A: As I said, I don't care what other people do with their lives.  It's not my job as a novelist to make the world different or better.  My job is to serve readers, and there will always be readers— always be a minority of people who don't fit in with what the majority is doing.  As the world becomes more complex and more dominated by technology, it does become more difficult for the novelist to tell meaningful stories; but the demand for such stories also increases.  I see the Internet Age as a great opportunity for novelists.

Q: You commented that social media like Twitter and Facebook is one big endless loop that keeps amplifying oneself. But undeniably, these social media keeps expanding. How should we deal with that impermanent, fragmented, egoistic media?

A: Anyone who's honest with himself can see that mobile devices and social media are addictive.  Like cigarettes, they stimulate anxiety and then assuage anxiety, but only momentarily.  People therefore keeping increasing the dosage, until it's impossible for them to sit in a restaurant with a friend without using their mobile devices, impossible for them to focus on anything, because they're addicted to the stimulation.  I have no idea what this means for the future.  But I do know that, historically, some percentage of people have always refused to be enslaved, and I expect that some people in the future will refuse to be enslaved by their devices.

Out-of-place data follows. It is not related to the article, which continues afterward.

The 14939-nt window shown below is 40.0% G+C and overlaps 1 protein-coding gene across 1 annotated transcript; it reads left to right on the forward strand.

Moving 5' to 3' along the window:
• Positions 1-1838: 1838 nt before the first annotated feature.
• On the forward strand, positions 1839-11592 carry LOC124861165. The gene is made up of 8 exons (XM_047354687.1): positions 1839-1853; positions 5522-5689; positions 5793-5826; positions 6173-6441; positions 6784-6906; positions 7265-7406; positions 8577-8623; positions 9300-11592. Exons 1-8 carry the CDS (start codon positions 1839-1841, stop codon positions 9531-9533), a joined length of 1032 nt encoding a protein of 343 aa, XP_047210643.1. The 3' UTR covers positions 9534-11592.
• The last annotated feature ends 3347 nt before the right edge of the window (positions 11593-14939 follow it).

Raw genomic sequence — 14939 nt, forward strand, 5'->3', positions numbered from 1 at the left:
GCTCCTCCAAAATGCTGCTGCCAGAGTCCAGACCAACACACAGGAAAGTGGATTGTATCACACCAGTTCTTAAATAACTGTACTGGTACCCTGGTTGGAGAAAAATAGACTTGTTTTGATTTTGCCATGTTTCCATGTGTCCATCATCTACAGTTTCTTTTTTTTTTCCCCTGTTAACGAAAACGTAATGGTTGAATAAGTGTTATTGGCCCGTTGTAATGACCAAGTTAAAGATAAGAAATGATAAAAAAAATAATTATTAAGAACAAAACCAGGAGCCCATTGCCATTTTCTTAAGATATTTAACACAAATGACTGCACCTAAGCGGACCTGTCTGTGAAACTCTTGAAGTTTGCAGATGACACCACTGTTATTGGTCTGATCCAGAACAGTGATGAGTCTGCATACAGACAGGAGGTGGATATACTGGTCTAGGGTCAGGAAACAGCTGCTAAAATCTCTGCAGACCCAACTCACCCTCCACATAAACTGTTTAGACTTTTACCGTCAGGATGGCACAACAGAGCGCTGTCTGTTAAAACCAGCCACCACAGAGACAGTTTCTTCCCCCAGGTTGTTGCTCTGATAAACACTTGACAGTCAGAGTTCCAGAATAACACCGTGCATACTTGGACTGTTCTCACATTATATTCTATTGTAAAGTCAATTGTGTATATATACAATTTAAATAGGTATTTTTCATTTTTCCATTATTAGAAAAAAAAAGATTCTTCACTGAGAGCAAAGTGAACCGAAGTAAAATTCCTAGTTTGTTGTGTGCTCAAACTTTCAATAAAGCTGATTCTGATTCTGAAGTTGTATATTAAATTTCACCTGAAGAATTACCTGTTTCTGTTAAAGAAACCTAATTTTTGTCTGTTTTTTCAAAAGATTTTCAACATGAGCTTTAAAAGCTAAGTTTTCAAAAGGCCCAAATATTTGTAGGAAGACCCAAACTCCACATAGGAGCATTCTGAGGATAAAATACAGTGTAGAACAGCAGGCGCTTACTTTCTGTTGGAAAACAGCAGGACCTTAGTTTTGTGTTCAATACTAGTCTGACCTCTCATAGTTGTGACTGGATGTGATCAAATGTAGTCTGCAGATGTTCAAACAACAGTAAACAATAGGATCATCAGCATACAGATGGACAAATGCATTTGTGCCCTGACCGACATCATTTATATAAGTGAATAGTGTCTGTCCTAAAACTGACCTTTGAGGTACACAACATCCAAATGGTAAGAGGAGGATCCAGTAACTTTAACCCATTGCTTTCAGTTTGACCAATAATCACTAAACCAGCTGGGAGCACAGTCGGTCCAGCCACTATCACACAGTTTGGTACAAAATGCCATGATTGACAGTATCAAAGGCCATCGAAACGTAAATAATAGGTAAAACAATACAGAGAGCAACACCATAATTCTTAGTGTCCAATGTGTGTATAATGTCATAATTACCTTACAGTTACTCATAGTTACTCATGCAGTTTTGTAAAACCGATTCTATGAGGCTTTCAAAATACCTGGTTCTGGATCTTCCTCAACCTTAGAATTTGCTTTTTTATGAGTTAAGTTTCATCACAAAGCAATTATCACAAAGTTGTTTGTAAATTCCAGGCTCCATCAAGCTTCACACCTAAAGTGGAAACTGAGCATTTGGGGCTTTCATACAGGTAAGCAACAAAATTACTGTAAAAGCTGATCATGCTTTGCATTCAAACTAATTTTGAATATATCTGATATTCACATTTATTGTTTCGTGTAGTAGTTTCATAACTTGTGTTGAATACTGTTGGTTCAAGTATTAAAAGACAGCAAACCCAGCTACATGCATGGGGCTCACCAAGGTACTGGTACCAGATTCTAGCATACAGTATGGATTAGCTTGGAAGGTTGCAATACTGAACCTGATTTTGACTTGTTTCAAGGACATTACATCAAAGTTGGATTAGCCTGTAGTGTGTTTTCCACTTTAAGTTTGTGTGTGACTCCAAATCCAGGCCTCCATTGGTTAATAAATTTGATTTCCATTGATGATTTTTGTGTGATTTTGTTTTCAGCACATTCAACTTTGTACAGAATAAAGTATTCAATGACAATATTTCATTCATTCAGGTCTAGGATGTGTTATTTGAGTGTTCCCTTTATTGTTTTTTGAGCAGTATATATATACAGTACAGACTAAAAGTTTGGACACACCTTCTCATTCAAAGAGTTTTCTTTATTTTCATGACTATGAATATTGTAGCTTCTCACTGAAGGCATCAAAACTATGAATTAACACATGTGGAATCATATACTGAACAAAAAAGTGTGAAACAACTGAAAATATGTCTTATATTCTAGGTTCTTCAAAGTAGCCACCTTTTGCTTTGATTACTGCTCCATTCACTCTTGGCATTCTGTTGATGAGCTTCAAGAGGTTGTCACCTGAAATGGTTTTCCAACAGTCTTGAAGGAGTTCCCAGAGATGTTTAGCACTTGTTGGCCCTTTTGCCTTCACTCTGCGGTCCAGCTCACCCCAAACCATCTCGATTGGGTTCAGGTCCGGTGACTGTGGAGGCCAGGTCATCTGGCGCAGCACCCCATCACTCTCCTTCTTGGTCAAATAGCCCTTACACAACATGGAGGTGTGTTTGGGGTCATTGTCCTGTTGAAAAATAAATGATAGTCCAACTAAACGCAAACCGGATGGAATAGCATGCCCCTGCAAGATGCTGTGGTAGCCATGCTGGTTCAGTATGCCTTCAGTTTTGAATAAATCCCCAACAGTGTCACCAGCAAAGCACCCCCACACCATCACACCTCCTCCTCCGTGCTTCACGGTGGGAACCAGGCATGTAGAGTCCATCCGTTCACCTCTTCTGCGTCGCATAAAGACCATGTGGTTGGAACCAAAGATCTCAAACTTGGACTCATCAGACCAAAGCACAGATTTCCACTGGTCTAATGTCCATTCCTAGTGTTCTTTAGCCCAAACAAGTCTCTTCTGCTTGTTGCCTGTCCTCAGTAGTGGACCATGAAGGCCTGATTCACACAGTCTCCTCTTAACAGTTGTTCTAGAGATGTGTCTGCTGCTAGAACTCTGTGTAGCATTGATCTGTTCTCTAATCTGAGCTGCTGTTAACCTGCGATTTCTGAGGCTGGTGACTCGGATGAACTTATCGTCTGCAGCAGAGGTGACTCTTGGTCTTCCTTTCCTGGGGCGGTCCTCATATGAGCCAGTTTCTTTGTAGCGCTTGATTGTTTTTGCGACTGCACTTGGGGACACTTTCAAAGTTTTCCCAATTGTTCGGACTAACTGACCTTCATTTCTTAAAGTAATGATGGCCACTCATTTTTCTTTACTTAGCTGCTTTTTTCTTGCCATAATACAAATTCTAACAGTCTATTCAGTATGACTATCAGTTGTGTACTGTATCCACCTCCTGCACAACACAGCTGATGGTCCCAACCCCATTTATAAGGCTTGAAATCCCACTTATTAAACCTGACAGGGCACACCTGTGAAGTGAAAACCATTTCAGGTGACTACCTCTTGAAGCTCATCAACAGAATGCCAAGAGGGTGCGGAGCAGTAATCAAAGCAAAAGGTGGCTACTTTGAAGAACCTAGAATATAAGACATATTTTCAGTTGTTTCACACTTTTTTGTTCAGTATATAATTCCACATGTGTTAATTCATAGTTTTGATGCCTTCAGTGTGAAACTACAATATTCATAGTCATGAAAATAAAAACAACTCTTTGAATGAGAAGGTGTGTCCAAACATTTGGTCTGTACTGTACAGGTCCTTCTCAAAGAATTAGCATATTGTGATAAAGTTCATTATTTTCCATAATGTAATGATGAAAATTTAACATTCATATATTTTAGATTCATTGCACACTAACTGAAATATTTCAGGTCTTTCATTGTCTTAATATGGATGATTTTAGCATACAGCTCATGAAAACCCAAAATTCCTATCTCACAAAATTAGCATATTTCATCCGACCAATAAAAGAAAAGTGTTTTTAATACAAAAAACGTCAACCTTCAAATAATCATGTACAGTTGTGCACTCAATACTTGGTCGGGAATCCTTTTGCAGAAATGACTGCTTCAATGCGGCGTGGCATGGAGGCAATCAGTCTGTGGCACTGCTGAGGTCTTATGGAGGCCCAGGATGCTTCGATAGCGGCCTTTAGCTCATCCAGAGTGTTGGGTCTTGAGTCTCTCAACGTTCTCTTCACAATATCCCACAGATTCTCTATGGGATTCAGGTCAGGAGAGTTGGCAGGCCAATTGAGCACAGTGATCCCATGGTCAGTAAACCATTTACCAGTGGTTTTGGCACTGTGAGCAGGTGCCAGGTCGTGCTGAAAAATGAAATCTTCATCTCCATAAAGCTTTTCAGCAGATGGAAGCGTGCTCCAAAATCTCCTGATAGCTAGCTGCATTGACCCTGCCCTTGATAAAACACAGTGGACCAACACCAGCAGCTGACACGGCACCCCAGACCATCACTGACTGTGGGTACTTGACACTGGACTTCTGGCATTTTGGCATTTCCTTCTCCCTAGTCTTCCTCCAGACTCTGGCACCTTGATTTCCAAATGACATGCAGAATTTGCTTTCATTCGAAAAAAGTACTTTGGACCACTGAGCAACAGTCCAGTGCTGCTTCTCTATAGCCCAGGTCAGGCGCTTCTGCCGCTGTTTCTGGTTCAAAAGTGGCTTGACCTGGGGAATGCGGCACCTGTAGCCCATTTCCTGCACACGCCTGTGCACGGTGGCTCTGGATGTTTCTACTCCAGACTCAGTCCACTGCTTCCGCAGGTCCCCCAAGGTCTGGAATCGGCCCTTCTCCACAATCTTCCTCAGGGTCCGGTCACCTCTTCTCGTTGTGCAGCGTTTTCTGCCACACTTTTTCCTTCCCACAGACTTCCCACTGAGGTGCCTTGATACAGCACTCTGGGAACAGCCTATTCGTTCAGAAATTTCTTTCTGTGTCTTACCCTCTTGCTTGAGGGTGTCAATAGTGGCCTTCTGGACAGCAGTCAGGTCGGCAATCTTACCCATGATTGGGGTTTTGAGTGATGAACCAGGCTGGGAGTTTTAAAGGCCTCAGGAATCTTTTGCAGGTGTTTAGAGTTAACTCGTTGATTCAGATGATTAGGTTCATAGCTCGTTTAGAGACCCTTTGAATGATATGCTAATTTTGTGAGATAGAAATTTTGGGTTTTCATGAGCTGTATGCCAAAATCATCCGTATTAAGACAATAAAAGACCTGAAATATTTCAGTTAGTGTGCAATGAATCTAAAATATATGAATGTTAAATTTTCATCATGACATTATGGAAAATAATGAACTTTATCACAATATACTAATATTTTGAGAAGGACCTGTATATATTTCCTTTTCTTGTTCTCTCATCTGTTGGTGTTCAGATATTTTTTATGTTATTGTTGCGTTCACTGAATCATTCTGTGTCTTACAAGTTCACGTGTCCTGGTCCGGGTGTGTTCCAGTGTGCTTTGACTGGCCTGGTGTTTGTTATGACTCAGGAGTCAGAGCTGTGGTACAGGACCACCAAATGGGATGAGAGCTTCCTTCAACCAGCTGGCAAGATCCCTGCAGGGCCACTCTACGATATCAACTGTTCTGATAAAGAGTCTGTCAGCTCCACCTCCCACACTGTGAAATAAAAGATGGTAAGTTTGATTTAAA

Q: Why is "being alone" important? Why do people continuously fail to do that? What kind of impact do you hope your new book can have for readers?